Trad is rad.
Climbing season is in full bloom all over the country, and we’re excited to kick off our first guest post with five helpful tips from evolv athlete Kevin Liu for taking care of the great outdoors when climbing outside:
–Leave no trace
Bring a plastic bag for garbage. One of my biggest pet peeves that I see outdoors are those climbing tape balls – you know the ones that are the perfect mold to someone’s finger 🙂
–Brush brush brush!
Brush the chalk off of whatever climb you were working on after you are done with it. The rain will come, and the chalk with run and stain the face. The chalk will also absorb moisture, which could result in mold building up on the hold and inevitably cause the rock to be slick. Leaving chalk up is like taping a climb outside, and no one likes a beta bomb.
–Be aware of your surroundings
Don’t stray off of the trail, and respect the boulders in their natural habitat. Mother Nature is a lady of time and patience, and it has taken her a long time to grow what ever fungus might be on the back of that boulder.
–Be mindful of where you go (to the bathroom)
Always try to pee closest to a tree, and furthest from moving water. As for #2, dig a hole – a generous one – do your business, and cover it up. (Pro tip: pack the dirt that you used to cover up the hole well; animals will get curious and eat it, and humans might roll their ankle in it).
-Enjoy the great outdoors!
–Kevin Liu | Your average rock climbing outdoor lover
Getting over overhangs might seem scary at first. After all, no one likes hanging upside down (unless you’re a bat), and falling off an overhanging roof while bouldering or on lead can be pretty precarious, and downright frightening. World-class climber Steph Davis once said,
“The hardest thing for new female climbers (especially those of us over age 12) is building upper body strength in proportion to overall strength/weight ratio.”
There’s a common misconception that climbing overhangs is all about upper body strength. Steph is definitely on point about overhanging climbs being more difficult for women due to our needing to build more strength/weight ratio, but the secret to rocking overhanging roofs is employing a total-body strategy:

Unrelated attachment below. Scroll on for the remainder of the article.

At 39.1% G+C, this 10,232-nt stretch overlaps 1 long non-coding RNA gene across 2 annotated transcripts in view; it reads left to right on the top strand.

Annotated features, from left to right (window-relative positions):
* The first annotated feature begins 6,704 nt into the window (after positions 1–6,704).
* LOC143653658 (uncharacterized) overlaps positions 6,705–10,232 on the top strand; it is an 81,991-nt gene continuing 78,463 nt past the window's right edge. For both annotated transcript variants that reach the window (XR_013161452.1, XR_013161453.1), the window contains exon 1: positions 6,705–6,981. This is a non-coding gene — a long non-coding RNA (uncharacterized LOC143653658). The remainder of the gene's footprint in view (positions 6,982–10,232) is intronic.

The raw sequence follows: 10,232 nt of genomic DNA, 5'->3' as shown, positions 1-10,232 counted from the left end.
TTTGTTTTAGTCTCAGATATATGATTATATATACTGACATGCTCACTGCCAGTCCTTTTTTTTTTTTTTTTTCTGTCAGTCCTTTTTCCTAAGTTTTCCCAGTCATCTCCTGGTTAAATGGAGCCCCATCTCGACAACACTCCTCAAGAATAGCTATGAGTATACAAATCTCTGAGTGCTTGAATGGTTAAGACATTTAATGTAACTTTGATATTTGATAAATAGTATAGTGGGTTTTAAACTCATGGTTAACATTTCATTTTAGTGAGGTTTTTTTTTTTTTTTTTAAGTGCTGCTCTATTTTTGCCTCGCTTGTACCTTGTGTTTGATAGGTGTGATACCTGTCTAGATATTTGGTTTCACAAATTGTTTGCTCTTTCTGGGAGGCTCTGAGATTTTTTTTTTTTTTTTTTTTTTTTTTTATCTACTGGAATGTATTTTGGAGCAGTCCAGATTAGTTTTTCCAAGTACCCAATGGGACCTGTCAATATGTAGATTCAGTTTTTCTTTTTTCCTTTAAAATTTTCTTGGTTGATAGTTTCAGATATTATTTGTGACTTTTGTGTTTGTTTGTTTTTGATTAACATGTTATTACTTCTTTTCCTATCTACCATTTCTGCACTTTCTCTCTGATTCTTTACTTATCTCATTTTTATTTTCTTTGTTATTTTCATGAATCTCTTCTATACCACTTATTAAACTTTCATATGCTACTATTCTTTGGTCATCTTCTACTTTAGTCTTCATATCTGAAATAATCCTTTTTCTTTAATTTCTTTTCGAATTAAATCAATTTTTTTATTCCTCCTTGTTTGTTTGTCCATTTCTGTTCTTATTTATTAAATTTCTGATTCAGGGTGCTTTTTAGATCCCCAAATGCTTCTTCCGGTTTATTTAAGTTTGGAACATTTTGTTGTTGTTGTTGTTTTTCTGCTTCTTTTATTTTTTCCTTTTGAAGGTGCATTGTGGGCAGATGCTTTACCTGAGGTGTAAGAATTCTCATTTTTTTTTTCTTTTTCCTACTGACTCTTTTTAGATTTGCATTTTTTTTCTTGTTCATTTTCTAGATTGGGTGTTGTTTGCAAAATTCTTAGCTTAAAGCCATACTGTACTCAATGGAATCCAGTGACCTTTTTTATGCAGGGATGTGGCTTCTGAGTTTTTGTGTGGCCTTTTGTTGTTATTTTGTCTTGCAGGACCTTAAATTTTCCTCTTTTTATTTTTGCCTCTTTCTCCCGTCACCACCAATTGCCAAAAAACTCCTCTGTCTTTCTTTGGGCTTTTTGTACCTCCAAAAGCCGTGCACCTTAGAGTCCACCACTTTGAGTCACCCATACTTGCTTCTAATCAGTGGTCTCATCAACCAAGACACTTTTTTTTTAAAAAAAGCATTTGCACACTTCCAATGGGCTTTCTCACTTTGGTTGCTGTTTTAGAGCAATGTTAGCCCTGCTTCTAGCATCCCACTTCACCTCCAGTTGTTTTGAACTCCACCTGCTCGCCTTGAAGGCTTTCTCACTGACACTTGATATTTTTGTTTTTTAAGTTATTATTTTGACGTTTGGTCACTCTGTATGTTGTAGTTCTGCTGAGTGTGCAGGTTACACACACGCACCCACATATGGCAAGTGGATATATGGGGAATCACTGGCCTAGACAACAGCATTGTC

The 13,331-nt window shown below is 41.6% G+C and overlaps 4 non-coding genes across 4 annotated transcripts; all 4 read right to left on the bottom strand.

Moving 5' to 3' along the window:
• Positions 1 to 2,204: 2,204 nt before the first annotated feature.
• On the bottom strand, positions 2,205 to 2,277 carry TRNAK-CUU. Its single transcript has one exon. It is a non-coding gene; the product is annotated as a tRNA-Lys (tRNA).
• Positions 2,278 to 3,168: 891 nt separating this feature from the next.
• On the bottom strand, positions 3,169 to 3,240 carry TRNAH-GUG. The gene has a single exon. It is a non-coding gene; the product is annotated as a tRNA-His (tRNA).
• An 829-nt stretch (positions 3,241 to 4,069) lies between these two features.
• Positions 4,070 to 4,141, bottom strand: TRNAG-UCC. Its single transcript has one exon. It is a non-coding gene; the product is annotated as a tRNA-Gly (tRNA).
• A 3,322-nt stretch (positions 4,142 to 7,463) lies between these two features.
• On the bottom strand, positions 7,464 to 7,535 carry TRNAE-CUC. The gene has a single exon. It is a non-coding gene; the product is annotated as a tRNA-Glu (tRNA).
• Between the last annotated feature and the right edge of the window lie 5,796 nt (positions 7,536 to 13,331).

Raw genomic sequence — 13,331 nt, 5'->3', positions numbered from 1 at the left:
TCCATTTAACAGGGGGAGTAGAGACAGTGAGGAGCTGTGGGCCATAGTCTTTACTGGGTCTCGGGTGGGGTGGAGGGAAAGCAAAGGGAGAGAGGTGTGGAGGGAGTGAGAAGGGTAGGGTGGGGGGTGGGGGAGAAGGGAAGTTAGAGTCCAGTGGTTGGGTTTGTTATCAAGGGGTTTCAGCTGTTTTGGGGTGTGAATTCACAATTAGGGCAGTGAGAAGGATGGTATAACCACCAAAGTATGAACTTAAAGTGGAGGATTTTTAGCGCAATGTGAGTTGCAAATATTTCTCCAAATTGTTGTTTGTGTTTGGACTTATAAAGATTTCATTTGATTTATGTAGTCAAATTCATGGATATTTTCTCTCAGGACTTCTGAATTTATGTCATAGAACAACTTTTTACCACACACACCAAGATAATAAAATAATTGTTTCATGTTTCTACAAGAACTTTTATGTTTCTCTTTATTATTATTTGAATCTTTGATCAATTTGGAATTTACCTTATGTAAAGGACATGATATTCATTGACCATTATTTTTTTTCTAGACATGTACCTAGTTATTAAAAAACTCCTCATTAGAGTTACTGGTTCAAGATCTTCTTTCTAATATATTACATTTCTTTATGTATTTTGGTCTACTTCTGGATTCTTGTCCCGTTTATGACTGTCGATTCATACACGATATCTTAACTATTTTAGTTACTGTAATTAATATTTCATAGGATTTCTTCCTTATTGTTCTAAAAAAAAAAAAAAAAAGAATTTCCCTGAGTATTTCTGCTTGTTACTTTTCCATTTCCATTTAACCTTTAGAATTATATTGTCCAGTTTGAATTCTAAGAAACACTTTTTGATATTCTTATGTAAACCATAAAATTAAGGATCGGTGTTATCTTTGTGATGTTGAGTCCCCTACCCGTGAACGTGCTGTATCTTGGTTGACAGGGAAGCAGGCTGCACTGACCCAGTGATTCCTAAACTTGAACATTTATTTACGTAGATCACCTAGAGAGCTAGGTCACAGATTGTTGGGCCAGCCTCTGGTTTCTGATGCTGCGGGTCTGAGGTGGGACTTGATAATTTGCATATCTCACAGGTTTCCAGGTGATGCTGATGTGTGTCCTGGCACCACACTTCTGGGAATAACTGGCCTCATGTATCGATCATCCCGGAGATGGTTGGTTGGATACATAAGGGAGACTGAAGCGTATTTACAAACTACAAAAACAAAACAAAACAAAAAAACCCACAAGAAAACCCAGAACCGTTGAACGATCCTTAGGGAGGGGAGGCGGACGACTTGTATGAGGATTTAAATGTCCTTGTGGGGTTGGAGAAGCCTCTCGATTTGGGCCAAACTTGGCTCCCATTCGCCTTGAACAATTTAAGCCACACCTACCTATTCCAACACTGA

- Avoid an arms-only strategy.Don’t campus it up, as tempting as it looks to pull your entire body weight up the entire wall. You will pump yourself out doing so.
It’s been a long, cold winter in the Northeastern United States, and spring has officially sprung! We were stoked to hop on our first outdoor boulder problem of the season in New York’s very own Central Park.
We spent most of 2015 training at the gym, but now that it’s suns out, guns out, it’s time to get outside! Here are some outdoor bouldering tips for the urban lady:
1. Bring a crashpad and a spotter.
Bouldering outside is serious business, and falls are much more risky and likely to happen. Have your gal pals and guy friends spot you while you are climbing in precarious positions, particularly at the crux or topout.
Freshly pressed and totally stoked: we’re thrilled to announce the launch of our first Outdoor Climbing Clinic and invite you to boulder with our badass lady crew on Friday, April 17th!
Discover your inner adventuress and badass and take your climbing to the next level through our butt-kicking, confidence, and strength building Bouldering Babes Outdoor Climbing Clinic in Central Park!
Have you ever heard that ‘I can’t‘ voice inside your head – you know, the one that tells you ‘it’s too difficult,’ ‘I’m not strong enough,’ ‘I can’t do this‘?
Change those voices from ‘I can’t’ to ‘I CAN!’ and join a community of women who empower themselves and each other through rock climbing:
I CAN do this. I CAN be strong.